Interview #2: Was Yosef on the Spectrum? Interview with Author Professor Samuel Levine

We sat down with Professor Levine to discuss his insightful book exploring if Yosef (Joseph) from biblical times was autistic. Also, we discuss his disability rights and inclusion project at the Touro Law Center.


Thank you to Professor Levine for his time and insights. Be sure to connect with him via LinkedIn or at Touro College.


For more information on the Disability Rights & Inclusion Project click here.


His book is available on Amazon and links to scholarly articles on the text are in the description of the video.


The video is Closed Caption and the transcript is below.






Transcript Starts...



>> Tas

Hi, thank you so much for taking the time to speak with me. This is Professor Levine. And today we're going to be discussing his disability inclusion projects, and also his book, Yosef on the Spectrum. And we'll go ahead and get started with some introductions. If you'd like to share a little bit about yourself, what you do for a living, and how you became involved with neurodiversity, and autism advocacy.


>> Professor Levine

Great, thank you. And first, I want to thank you for having me today. it's really a pleasure and really an honor for me to participate in your important work on autism awareness, inclusion, acceptance, and neurodiversity. And it's an area I've been trying to promote for a number of years now. And on that note, just to go back a bit, my formal training is as a lawyer, I practice for a number of years as a prosecutor and other areas of law. And over the past several years, I've been teaching full time as a law professor, as part of this work initially tangentially for both personal and professional reasons. But over the years, more so, I have been involved in efforts to promote advocacy, inclusion, awareness, acceptance in the areas of disability rights, generally, as I've had a specific interest in the area of autism.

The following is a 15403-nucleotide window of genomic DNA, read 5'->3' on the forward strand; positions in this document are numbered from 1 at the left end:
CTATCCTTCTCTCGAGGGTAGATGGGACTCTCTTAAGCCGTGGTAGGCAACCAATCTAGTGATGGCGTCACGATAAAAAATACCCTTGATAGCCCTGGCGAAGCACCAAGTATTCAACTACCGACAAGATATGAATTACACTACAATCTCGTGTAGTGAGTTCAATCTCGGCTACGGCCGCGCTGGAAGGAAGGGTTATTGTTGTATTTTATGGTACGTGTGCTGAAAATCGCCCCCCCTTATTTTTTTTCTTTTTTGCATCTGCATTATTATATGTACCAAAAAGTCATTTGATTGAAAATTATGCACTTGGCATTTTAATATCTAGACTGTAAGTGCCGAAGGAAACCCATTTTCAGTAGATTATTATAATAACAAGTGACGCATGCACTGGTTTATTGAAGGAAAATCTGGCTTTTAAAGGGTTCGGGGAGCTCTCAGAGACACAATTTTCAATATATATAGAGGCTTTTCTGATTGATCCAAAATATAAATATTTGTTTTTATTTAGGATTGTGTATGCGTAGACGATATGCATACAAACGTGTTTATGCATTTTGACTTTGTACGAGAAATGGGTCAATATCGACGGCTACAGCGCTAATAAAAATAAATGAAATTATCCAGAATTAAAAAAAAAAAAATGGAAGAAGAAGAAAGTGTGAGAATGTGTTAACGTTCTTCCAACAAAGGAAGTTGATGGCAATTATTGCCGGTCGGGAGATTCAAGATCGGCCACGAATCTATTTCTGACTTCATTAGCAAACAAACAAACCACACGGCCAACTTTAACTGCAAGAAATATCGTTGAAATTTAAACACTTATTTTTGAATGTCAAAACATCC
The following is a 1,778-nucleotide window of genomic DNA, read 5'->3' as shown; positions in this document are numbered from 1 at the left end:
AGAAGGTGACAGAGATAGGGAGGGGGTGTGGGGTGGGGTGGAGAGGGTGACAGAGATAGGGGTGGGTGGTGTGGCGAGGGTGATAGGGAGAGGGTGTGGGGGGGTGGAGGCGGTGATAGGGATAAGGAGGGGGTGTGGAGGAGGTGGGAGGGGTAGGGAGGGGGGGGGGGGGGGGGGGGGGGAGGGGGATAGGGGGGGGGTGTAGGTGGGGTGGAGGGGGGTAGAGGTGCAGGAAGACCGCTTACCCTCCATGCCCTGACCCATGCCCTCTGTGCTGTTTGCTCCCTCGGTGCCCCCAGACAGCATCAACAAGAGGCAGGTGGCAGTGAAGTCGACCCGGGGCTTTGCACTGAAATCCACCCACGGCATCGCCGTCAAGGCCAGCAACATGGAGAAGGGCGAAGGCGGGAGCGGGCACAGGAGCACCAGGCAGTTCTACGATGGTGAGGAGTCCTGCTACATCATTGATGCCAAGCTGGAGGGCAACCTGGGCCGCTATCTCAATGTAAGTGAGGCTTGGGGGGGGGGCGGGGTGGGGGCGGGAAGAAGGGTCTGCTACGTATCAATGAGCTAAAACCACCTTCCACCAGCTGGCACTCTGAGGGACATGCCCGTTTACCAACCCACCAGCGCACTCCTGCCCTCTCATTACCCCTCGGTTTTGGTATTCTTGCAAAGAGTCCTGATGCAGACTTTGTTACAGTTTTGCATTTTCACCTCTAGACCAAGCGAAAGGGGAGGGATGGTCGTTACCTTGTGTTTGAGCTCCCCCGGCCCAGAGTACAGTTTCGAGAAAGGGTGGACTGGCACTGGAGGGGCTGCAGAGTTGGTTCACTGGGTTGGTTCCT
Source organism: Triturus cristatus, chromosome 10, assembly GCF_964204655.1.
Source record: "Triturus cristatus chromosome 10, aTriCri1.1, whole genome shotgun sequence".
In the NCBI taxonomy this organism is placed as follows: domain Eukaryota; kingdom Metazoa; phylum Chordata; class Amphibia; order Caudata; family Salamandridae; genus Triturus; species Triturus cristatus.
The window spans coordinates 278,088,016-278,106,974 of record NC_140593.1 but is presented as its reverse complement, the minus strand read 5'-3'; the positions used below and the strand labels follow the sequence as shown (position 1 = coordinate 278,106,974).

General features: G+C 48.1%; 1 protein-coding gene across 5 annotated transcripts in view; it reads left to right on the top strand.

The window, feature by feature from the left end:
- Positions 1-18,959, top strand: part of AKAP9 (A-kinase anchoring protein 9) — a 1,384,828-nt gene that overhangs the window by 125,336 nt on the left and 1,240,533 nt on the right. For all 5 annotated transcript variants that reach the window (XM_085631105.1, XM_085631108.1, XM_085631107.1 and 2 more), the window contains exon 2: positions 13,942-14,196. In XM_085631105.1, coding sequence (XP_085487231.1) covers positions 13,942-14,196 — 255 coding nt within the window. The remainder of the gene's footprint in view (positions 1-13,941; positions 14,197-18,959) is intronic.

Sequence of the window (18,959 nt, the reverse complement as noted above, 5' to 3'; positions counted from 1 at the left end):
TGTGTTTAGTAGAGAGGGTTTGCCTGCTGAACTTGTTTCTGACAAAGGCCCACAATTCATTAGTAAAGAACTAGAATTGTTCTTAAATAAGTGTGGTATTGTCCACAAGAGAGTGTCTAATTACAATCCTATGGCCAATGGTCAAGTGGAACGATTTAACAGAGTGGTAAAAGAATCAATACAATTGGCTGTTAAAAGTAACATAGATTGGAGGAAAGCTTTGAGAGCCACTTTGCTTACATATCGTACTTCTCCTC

>>Tas

Great. Do you have any personal experience with autism?


>>Professor Levine

So I do. And without getting into details, I have both personal and professional connections extensive, both personal and professional work in the area of autism and with autistic individuals.


>>Tas

Wonderful. And so as far as it goes with autistic allyship and being an ally of the community, and being able to advocate alongside the community and people that are on the spectrum, what is your personal philosophy on how that looks and how it should be done?


>>Professor Levine